Finley Middle School’s eighth grade students got a lesson in “being one’s true self” on Friday, March 16, when the band, Antigone Rising, visited their school as a part of its Girls Rising outreach program. Along with WMBA Hall of Fame basketball player Sue Wicks, three of the band’s members, Nini Camps, Kristen Ellis-Henderson, and Cathy Henderson, led the students in discussions about gender equality, empowerment, and following one’s heart, all messages the women are passionate about sharing with young people.
“Girls Rising’s message was clear to our students,” said Finley Middle School Assistant Principal Lawrence Carroll, “Be authentic. I believe the students learned that women can excel in any industry and to inspire everyone to think differently.”
Antigone Rising began their Girls Rising outreach program in 2012, as a way to “share stories about our experience as women in a male-dominated industry,” said Nini Camps. “This program is for boys and girls and we aim to demystify stereotypes. We advocate for gender equality,” Camps added, “and in order to achieve equality, boys and girls need to be a part of the conversation.”
The program included performances by Antigone Rising, which played songs that related to the messages shared in the program. “We played our song Game Changer . . . which is all about raising your voice and standing up,” Camps explained. “Music is a way for us to get our message across to the students in a fun, engaging way and it stimulates the kids outside of the classroom, too,” remarked Kristen Ellis-Henderson.
During the program, students engaged in a public forum of sorts, something Finley Middle School teacher Meredith Murolo thought “impacted the students greatly. It allowed them to think about embracing differences and coming together as a community that is accepting and kind.”
The students helped shape the program and suggested the topics to be discussed by taking a survey ahead of time. This focused the conversation and ensured that it was specifically relevant to Finley Middle School’s students.
Most of all, the eighth graders at Finely wanted to talk about bullying. “A lot of bullying comes from insecurity and not being one’s true self,” said Camps, who mentioned that many of Antigone Rising’s songs touch upon this idea. While engaging in this conversation, Ellis-Henderson noted that she and Camps shared their own experiences of isolation growing up, “which really resonated with the kids.” Ellis-Henderson believed their “visit gives the kids a chance to think about how gender issues affect everyone. We talked a lot about team work and togetherness,” something essential to overcoming gender stereotypes and encouraging equality for all.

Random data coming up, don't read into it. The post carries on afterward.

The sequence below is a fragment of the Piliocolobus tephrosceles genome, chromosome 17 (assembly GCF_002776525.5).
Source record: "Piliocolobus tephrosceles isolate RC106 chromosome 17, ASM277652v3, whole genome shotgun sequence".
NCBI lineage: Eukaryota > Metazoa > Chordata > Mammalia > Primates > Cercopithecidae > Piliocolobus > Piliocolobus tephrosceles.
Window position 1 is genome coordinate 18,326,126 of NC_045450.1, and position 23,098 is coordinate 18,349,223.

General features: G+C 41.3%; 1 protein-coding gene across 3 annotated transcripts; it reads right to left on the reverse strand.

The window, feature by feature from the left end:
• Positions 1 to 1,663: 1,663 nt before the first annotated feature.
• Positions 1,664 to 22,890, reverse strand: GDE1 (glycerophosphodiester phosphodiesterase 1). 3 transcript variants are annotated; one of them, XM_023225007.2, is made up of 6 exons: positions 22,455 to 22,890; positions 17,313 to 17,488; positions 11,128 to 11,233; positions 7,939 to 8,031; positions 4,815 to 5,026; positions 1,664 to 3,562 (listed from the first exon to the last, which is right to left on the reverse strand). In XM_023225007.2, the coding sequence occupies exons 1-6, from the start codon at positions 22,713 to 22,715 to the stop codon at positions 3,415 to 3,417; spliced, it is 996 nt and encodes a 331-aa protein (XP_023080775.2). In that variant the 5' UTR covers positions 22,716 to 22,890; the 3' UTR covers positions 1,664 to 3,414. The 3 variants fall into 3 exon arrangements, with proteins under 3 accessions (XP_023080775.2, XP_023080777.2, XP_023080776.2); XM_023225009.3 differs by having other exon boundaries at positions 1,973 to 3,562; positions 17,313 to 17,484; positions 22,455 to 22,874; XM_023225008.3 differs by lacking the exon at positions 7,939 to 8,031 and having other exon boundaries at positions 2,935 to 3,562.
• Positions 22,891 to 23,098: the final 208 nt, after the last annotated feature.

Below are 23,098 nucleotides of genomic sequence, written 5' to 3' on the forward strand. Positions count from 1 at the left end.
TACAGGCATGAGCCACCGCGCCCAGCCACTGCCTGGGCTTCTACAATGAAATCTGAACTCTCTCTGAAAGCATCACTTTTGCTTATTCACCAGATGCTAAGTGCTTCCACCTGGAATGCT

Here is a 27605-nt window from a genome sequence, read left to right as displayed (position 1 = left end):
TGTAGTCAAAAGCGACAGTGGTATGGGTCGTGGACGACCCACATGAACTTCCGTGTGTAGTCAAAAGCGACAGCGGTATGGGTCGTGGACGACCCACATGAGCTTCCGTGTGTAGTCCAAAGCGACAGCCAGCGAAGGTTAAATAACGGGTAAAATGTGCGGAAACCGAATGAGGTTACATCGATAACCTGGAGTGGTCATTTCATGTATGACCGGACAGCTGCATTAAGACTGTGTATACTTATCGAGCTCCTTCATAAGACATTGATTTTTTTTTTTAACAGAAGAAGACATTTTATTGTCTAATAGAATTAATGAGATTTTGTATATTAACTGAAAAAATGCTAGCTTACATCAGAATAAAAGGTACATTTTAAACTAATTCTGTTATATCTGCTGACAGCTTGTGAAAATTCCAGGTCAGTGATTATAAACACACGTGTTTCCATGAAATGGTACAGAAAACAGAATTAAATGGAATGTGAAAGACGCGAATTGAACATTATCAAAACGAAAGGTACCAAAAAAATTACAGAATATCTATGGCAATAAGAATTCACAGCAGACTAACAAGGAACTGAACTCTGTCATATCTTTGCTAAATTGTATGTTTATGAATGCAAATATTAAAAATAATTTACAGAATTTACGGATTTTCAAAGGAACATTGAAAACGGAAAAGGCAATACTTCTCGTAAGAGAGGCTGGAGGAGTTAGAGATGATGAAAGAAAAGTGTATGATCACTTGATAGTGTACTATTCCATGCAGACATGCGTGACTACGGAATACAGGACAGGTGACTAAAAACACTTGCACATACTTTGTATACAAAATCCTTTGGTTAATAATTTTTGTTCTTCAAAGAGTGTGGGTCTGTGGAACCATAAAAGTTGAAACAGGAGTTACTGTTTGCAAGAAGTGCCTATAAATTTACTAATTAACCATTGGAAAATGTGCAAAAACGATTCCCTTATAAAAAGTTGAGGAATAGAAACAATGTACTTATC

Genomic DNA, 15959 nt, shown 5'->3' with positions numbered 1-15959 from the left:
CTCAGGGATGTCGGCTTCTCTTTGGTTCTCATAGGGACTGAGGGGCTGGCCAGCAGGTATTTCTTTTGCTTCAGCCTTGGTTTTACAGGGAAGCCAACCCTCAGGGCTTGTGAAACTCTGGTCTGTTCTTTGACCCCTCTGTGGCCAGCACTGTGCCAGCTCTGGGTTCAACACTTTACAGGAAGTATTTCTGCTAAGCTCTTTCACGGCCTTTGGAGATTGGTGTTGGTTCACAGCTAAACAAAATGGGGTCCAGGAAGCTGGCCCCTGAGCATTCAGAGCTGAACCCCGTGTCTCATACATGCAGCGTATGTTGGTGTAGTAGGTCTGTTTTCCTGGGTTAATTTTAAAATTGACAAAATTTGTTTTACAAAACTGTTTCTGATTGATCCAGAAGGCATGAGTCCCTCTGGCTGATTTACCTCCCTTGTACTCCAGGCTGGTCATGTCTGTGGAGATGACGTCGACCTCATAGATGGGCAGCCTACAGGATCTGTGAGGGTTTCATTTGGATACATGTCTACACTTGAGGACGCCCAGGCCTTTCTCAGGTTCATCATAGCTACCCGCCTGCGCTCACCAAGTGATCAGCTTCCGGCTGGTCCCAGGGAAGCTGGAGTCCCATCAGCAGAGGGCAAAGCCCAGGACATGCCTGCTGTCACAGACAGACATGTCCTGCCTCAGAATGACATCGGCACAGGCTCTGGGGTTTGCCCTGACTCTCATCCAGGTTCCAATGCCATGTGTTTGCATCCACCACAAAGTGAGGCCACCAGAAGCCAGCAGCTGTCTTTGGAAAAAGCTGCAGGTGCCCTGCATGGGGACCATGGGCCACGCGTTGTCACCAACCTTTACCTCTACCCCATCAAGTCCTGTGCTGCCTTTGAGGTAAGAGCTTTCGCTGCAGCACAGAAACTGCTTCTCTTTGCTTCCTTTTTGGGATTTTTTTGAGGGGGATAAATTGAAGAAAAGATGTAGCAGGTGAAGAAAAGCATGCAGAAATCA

The Girls Rising program ended with a question and answer session, what Camps and Ellis-Henderson cite as the best part of the day. “We know we’ve made a difference when we get to the question section and every single student has their hand raised,” expressed Camps. The students asked a variety of questions, and at the end, “they raced up to the stage and told us how meaningful the program was,” Camps commented. Ellis-Henderson was in awe when “one girl told me I was an inspiration for her. That’s exactly why we created the Girls Rising program.”
Camps and Ellis-Henderson agree that the most powerful indicator of their Girls Rising program impacting the students are their spirited reactions, like one they received from eighth grader Max Lasser, who attended the program. “I couldn’t have enjoyed it more,” he said. “I was reminded that talent has no gender. Men and woman should all have the same opportunities to succeed.”
Teacher Meredith Murolo viewed Antigone Rising’s Girls Rising program as beneficial. “It is inspiring to all students, both boys and girls,” she said. “In fact, I hope they will return to our school to do more. It is a wonderful opportunity for all.”